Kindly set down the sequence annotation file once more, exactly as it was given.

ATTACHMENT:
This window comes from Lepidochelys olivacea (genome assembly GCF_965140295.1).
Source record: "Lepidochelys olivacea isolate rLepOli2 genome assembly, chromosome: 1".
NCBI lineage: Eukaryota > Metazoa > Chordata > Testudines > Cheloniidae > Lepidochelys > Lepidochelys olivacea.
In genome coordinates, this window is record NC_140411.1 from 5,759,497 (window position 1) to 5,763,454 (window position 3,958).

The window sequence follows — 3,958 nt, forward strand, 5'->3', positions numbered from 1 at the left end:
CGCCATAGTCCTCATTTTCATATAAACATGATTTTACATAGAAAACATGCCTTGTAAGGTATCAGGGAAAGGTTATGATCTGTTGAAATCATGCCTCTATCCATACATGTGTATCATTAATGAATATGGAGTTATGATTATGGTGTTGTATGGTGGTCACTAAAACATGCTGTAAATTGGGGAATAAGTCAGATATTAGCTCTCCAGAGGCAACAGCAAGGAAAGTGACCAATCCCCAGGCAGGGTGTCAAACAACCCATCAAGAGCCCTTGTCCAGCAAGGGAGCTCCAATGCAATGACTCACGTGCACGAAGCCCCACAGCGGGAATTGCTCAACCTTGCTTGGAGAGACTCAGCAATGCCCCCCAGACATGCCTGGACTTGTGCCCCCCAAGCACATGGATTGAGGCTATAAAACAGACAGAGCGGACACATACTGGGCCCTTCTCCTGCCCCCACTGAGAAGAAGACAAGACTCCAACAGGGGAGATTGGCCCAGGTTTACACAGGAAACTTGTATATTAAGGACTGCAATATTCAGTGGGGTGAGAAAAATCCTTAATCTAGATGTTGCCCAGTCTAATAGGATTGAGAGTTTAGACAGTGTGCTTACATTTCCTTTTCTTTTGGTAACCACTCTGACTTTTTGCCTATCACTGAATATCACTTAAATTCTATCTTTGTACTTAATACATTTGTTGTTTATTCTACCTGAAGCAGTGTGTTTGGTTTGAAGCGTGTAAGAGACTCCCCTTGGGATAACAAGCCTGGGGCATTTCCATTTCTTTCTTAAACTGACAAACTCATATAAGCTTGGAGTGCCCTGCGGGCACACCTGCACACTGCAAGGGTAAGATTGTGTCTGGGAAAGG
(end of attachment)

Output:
This window comes from Lepidochelys olivacea (genome assembly GCF_965140295.1).
Source record: "Lepidochelys olivacea isolate rLepOli2 genome assembly, chromosome: 1".
NCBI lineage: Eukaryota > Metazoa > Chordata > Testudines > Cheloniidae > Lepidochelys > Lepidochelys olivacea.
In genome coordinates, this window is record NC_140411.1 from 5,759,497 (window position 1) to 5,763,454 (window position 3,958).

The window sequence follows — 3,958 nt, forward strand, 5'->3', positions numbered from 1 at the left end:
CGCCATAGTCCTCATTTTCATATAAACATGATTTTACATAGAAAACATGCCTTGTAAGGTATCAGGGAAAGGTTATGATCTGTTGAAATCATGCCTCTATCCATACATGTGTATCATTAATGAATATGGAGTTATGATTATGGTGTTGTATGGTGGTCACTAAAACATGCTGTAAATTGGGGAATAAGTCAGATATTAGCTCTCCAGAGGCAACAGCAAGGAAAGTGACCAATCCCCAGGCAGGGTGTCAAACAACCCATCAAGAGCCCTTGTCCAGCAAGGGAGCTCCAATGCAATGACTCACGTGCACGAAGCCCCACAGCGGGAATTGCTCAACCTTGCTTGGAGAGACTCAGCAATGCCCCCCAGACATGCCTGGACTTGTGCCCCCCAAGCACATGGATTGAGGCTATAAAACAGACAGAGCGGACACATACTGGGCCCTTCTCCTGCCCCCACTGAGAAGAAGACAAGACTCCAACAGGGGAGATTGGCCCAGGTTTACACAGGAAACTTGTATATTAAGGACTGCAATATTCAGTGGGGTGAGAAAAATCCTTAATCTAGATGTTGCCCAGTCTAATAGGATTGAGAGTTTAGACAGTGTGCTTACATTTCCTTTTCTTTTGGTAACCACTCTGACTTTTTGCCTATCACTGAATATCACTTAAATTCTATCTTTGTACTTAATACATTTGTTGTTTATTCTACCTGAAGCAGTGTGTTTGGTTTGAAGCGTGTAAGAGACTCCCCTTGGGATAACAAGCCTGGGGCATTTCCATTTCTTTCTTAAACTGACAAACTCATATAAGCTTGGAGTGCCCTGCGGGCACACCTGCACACTGCAAGGGTAAGATTGTGTCTGGGAAAGG